Going against a government-sponsored ‘cull’ of ‘undesired’ animals takes tenacity, organization, and heart. Kirsten Bayes brings us this exclusive report of the heroic efforts of activists against England’s badger cull.
A Tale of Badgers and Bravery
by Kirsten Bayes
Sounds in the night
“Somehow, you never think of them as making a noise,” said Cheryl.* We were perched on a hill in Gloucestershire, England, listening to the yowling of badgers playing in the woods below. Sitting out in the cold at three-o’-clock in the morning, our mission was to keep those badgers safe. Somewhere in the darkness, armed men were looking for them.
This is a story of Britain’s beloved badgers, a government-sponsored cull, and the activists who put themselves in the middle of a multi-million pound police operation.
Badgers and bovines
Badgers live in the woods and on the hills of Gloucestershire and Somerset in England (and elsewhere) in large underground complexes called “setts.” They search for food at night, following familiar “runs” in family groups.
The badgers have been here since the last Ice Age, and now share the land with humans and captive cows of the meat and dairy industry. They share something else with cows and humans, too: bovine tuberculosis.
Primarily a disease in cattle, bovine TB kills some 27,000 cows a year in the UK. Despite evidence to the contrary, the government believes that killing badgers will slow the spread of bovine TB. In 2013, the decision was made to shoot 70 percent of all badgers in trial cull areas in Gloucester and Somerset. If these measures were “successful,” badgers would then be culled in a dozen other areas.
Despite a furious campaign of marches, celebrity endorsements, and the largest ever petition on the government’s website, it was clear in August 2013 that the cull would proceed. Its start was heralded by … peanuts.
“Hand me the trowel, lovely,” said Liz*, as she knelt near several freshly dug holes. “Yep, it’s a bait point.” Hooded and dressed in black, on a path near woods in the Gloucestershire countryside, we found holes filled with peanuts.
Shooting badgers at night is hard, as they are shy, have very good senses, and can move swiftly. Shooters bury peanuts near the badgers’ runs, so that the animals must stop and dig to obtain their snack. The badger starts digging, a shot rings out. The badger is hit, screams — a blood-chilling cry — then is silenced by another shot.
After months of fieldwork, mapping and surveying, activists found many peanut-filled bait points. Calls were made, camps were established, and spare rooms were opened up. The shooters soon discovered that they would not have the countryside to themselves.
Rebecca*, one of the hunt saboteurs (or “sabs”), described her first encounter with shooters: “I was with a team of spotters, high up, scanning the area with a night vision scope.” (Expensive, somewhat tricky to use, the night vision scopes could spot the infrared lamps used by the shooters.) “As I looked at a nearby wood, pitch black to the naked eye, it was lit up like a festival site in the scope. Then we heard one shot after another.”
A shooter described the experience in the Farmers Weekly (July 6, 2014): “The sabs were totally dedicated, totally devoted to their cause… You’d shoot a badger and then have to carry it out of the field in front of them. You’d find yourself surrounded in the field in the middle of the night by protestors and you’d have to radio through to the police. It wasn’t good.”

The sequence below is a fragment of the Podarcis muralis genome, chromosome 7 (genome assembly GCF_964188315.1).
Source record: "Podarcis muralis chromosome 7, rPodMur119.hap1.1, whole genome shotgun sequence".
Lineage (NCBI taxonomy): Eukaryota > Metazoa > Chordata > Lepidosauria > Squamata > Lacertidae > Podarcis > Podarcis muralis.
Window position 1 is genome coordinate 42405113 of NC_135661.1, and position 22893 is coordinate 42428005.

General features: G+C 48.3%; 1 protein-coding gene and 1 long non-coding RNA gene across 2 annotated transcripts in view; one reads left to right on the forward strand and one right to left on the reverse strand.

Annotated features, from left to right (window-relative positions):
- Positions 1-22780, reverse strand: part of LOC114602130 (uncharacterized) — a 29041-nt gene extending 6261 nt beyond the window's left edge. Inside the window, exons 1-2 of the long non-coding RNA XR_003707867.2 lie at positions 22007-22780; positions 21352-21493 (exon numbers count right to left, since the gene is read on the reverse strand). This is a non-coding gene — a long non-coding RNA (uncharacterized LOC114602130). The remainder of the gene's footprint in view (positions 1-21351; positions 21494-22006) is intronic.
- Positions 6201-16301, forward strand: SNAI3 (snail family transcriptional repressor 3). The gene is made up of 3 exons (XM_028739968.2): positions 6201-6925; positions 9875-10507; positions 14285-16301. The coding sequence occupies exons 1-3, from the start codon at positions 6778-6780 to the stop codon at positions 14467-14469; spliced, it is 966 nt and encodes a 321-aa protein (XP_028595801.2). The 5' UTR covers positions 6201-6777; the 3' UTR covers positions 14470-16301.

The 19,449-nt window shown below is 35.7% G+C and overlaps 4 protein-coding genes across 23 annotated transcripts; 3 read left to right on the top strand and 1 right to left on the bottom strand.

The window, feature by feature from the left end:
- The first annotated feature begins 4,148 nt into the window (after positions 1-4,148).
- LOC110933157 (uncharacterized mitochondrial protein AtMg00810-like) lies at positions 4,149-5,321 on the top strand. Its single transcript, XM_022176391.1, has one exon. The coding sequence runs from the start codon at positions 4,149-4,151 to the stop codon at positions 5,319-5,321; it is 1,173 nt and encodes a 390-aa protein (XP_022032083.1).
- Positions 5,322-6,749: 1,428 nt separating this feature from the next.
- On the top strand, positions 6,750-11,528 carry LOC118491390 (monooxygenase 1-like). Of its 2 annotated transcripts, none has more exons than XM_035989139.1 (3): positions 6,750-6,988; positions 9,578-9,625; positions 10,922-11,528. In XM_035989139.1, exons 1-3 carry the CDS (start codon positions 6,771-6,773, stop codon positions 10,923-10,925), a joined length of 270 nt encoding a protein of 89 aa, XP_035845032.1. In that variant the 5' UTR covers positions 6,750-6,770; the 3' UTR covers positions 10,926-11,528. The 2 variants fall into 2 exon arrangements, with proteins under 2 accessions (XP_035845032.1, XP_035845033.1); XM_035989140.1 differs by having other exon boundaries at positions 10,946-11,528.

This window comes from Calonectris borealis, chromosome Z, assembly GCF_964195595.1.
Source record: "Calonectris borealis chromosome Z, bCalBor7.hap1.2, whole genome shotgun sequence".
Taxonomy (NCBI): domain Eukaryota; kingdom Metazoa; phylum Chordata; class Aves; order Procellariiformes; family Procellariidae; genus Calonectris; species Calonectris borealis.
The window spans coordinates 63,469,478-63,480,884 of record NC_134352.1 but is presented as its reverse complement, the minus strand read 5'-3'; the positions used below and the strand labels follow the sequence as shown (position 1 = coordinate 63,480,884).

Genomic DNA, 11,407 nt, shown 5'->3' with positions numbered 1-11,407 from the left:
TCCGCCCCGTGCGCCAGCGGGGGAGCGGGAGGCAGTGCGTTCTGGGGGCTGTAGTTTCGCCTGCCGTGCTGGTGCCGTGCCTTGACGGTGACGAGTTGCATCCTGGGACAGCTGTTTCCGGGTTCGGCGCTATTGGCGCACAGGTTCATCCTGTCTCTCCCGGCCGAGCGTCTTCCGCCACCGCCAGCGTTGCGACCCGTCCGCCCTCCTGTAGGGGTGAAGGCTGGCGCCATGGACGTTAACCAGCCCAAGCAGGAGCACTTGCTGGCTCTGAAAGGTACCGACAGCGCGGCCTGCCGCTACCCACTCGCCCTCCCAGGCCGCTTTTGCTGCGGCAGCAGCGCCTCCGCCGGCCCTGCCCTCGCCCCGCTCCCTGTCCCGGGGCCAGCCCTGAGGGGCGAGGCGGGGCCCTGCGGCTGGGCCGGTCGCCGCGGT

The sabs clearly had an effect. Having failed to reach its targets in the six weeks initially planned, the government announced it would extend the culls for another three weeks in Somerset and six weeks in Gloucestershire. During this second phase, shooting declined but was replaced by a new tactic.
Don* pointed down the hill, “There, can you see them?” We stood on a path in the middle of a badger sett stretching fifty yards in each direction. “What am I looking at?” I asked.
“Cages. Going to take a look.” With that, he hopped over the fence. “Ha, well, it looks like the Pixies found them first. They’re all cut up.”
Because activists interfered with night-time shootings, cull companies resorted to cage traps. Badgers were trapped at night, only to be shot in the morning. Trapped badgers never stopped trying to escape.
The cages also met resistance, though. They were cut in half or crushed by people nicknamed “Pixies.” Policing became more aggressive. But despite cross-country pursuits, house raids, car searches, and several dozen arrests, few people were charged and even fewer convicted. The identity of the “Pixies” remains largely a mystery.
Not out of the woods
Due to these heroic activist efforts, the government’s goal of culling 70 percent of the badgers in the trial zones was not reached. Still, fatalities totaled 1861; 65 percent of badgers in the Somerset zone, but under 40 percent in the Gloucestershire zone. The total cost of the cull is staggering: some seven million pounds (ten million dollars).
The cull returned in September 2014. The government has not yet published the results, but good work in the fields has meant that lives have been saved. Activists will be working for as long as badgers are under threat. You can help by donating to the Hunt Saboteurs Association or by joining the campaign!
* All names were changed to protect activists’ freedom.
Kirsten Bayes is a veteran activist on peace and social justice issues. Her campaigns have been featured on the BBC, Russia Today, Al Jazeera and even Fox News. A marketing consultant by profession with some two decades of experience working for large blue-chip companies, much of her spare time is spent in the countryside watching animals, especially badgers. She has been involved in the campaign against the badger cull in England since it was first announced, both in the field and also lobbying Parliament.